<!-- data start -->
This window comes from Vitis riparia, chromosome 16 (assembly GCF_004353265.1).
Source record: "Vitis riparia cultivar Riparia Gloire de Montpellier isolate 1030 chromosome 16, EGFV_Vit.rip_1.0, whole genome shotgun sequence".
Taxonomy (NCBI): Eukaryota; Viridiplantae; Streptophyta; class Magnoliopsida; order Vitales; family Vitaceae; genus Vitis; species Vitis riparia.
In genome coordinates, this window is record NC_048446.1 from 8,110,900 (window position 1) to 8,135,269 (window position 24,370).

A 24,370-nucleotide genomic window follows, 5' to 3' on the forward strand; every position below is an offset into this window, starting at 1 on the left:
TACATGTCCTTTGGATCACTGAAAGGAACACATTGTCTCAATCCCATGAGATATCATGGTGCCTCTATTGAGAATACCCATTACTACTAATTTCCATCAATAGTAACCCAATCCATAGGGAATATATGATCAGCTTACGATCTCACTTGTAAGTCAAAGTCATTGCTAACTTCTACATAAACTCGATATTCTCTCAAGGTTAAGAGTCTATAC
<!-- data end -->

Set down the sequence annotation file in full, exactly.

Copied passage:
This window comes from Vitis riparia, chromosome 16 (assembly GCF_004353265.1).
Source record: "Vitis riparia cultivar Riparia Gloire de Montpellier isolate 1030 chromosome 16, EGFV_Vit.rip_1.0, whole genome shotgun sequence".
Taxonomy (NCBI): Eukaryota; Viridiplantae; Streptophyta; class Magnoliopsida; order Vitales; family Vitaceae; genus Vitis; species Vitis riparia.
In genome coordinates, this window is record NC_048446.1 from 8,110,900 (window position 1) to 8,135,269 (window position 24,370).

A 24,370-nucleotide genomic window follows, 5' to 3' on the forward strand; every position below is an offset into this window, starting at 1 on the left:
TACATGTCCTTTGGATCACTGAAAGGAACACATTGTCTCAATCCCATGAGATATCATGGTGCCTCTATTGAGAATACCCATTACTACTAATTTCCATCAATAGTAACCCAATCCATAGGGAATATATGATCAGCTTACGATCTCACTTGTAAGTCAAAGTCATTGCTAACTTCTACATAAACTCGATATTCTCTCAAGGTTAAGAGTCTATAC